Company Man Meaning
Definition: A person whose employer is more important to him than his personal life.
Origin of Company Man
This expression originated around the early-1900s. It developed during a time when many labor unions were striking in order to gain better working conditions.
The unions used this term to refer to a person who wouldn’t join the strike because he was too loyal to the company.
Examples of Company Man
Here is an example in which one man is upset that his father won’t be able to visit him.
Mario: Hey, Axel.
Axel: Hey. What’s the matter? You seem upset.
Mario: I’m just a little sad. My dad was supposed to come visit me for my birthday. I was going to take him to my first ever concert. I’ve wanted to be in a band my whole life, and it’s finally happening. I just wish my father could be here to see it.
Axel: Why can’t he?
Mario: His boss scheduled an important meeting unexpectedly. My dad says he can’t miss it.
Axel: But surely it would be all right since he already had plans to visit you?
Mario: No. My dad’s a company man. His allegiance is to his job more than his family.
Axel: I’m sorry. I’ll come see your show.
An employer uses the idiom during an interview with a potential new employee.
Employer: So, tell me about yourself. What would make you a good fit for this company?
Interviewee: Well, first of all, I’m very loyal. I’m a hard worker, and I make sure to always finish what I start. I pride myself on making my work very high quality.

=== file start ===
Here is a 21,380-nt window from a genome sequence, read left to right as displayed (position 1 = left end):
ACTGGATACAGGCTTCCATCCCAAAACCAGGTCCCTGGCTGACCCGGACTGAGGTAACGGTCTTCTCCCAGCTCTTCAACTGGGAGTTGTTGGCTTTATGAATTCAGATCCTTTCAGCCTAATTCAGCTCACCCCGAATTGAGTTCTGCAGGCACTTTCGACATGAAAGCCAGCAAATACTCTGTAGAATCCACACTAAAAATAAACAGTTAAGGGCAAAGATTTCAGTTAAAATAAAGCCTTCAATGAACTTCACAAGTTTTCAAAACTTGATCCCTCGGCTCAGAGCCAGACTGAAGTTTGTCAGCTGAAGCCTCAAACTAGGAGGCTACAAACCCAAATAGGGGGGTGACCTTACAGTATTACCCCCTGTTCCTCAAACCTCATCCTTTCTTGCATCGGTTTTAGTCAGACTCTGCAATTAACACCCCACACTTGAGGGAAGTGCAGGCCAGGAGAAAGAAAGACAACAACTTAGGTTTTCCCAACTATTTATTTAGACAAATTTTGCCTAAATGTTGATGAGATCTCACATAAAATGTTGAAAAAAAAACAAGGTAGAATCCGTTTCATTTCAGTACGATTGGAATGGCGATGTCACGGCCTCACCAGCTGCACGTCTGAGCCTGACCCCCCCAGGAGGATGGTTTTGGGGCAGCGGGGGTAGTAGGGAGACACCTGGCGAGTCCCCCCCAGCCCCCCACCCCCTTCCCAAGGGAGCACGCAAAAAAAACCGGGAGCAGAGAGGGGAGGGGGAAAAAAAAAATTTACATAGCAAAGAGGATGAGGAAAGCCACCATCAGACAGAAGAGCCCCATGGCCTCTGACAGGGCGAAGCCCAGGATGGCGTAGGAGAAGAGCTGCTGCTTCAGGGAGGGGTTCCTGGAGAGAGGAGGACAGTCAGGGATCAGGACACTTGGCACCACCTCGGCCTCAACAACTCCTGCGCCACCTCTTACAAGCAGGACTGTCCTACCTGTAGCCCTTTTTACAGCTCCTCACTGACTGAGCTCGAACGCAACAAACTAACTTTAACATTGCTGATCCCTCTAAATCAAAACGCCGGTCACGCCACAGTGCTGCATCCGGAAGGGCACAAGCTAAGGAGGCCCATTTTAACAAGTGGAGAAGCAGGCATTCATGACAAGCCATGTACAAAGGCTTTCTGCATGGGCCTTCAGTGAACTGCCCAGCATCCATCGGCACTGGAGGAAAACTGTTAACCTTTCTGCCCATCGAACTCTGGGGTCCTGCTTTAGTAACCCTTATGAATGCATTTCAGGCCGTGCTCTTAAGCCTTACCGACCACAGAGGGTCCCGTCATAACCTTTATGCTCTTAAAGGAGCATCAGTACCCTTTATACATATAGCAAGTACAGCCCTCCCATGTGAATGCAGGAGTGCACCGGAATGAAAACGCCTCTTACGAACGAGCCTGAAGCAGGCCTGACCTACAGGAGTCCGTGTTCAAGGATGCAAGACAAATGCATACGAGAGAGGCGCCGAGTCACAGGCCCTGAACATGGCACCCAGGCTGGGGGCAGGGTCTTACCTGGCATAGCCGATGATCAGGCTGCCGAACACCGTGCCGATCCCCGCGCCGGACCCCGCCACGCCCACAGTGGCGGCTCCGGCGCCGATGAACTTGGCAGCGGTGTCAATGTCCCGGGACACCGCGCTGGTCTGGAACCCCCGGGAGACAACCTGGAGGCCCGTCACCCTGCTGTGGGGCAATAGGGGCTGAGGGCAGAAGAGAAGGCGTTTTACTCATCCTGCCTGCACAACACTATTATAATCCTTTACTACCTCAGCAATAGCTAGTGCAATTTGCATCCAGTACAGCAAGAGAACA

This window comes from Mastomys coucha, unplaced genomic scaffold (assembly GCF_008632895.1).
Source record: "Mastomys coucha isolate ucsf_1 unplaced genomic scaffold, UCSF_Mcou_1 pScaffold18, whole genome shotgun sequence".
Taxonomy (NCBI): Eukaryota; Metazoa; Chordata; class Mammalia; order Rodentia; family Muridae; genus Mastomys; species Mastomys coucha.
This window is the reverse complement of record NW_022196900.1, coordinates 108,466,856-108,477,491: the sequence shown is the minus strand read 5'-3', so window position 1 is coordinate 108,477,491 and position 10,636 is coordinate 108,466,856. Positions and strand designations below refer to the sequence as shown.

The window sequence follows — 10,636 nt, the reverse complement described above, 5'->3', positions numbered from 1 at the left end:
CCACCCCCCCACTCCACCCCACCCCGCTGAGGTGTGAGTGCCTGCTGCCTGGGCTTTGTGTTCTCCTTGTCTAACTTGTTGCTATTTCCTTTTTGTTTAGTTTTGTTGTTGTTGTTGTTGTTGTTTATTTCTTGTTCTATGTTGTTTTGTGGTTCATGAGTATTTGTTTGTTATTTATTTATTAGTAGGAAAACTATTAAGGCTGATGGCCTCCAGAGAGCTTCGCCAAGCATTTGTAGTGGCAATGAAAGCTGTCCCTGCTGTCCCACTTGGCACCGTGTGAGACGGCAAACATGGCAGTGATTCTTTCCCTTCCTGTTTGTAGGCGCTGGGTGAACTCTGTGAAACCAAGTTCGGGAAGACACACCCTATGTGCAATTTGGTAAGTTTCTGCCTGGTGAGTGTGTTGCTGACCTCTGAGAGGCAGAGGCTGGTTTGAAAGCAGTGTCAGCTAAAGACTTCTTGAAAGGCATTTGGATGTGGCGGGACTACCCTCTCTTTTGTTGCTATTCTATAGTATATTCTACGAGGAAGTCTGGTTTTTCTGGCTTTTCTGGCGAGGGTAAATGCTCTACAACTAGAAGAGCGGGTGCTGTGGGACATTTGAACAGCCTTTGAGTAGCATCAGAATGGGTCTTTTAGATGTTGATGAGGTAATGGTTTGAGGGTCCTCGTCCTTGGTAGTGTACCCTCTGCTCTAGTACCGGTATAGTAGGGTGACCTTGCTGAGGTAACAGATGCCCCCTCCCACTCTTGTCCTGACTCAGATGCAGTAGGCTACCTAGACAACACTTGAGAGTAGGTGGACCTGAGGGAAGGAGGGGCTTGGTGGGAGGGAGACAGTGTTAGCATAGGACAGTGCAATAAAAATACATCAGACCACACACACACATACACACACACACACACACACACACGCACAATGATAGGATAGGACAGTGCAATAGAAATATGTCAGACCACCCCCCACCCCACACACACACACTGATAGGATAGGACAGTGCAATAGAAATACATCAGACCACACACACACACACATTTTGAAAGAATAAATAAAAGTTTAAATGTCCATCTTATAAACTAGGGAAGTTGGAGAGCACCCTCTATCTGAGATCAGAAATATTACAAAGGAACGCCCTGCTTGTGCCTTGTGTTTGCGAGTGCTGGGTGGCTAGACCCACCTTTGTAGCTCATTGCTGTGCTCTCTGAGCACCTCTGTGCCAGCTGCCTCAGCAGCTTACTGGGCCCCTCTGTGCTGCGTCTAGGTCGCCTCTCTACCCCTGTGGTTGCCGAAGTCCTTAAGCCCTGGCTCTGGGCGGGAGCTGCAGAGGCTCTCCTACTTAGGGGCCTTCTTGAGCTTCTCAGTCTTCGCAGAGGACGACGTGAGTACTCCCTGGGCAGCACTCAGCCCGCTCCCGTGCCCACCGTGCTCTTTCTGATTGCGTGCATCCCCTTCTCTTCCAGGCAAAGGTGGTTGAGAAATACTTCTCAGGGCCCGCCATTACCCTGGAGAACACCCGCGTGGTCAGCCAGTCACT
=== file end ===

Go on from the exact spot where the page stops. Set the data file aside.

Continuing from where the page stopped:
Employer: It sounds like you’re a real company man. Would you describe yourself as such?
Interviewee: Absolutely! For me, work comes first. A healthy personal life is important, of course, but I make sure that all that is secondary.
This excerpt is about estimating how much money people should save for retirement.
- Casey said he never really wanted to start a brewery. He figured he’d be a company man at a big brewery, climbing the corporate ladder. –Denver Post
The second excerpt is about an athlete who is very loyal to his team.
- Former players cite example after example in which Brady has served as Belichick’s company man, without resentment. Gary Myers documented in his book “Brady Vs Manning, The Untold Story of the Rivalry That Transformed the NFL,” how Belichick would intentionally resist praising Brady for individual records, finally relenting only when he surpassed 50,000 yards. –Washington Post
The phrase a company man describes a worker who has more loyalty towards his bosses and the upper management than to his coworkers, and puts work before his family and friends.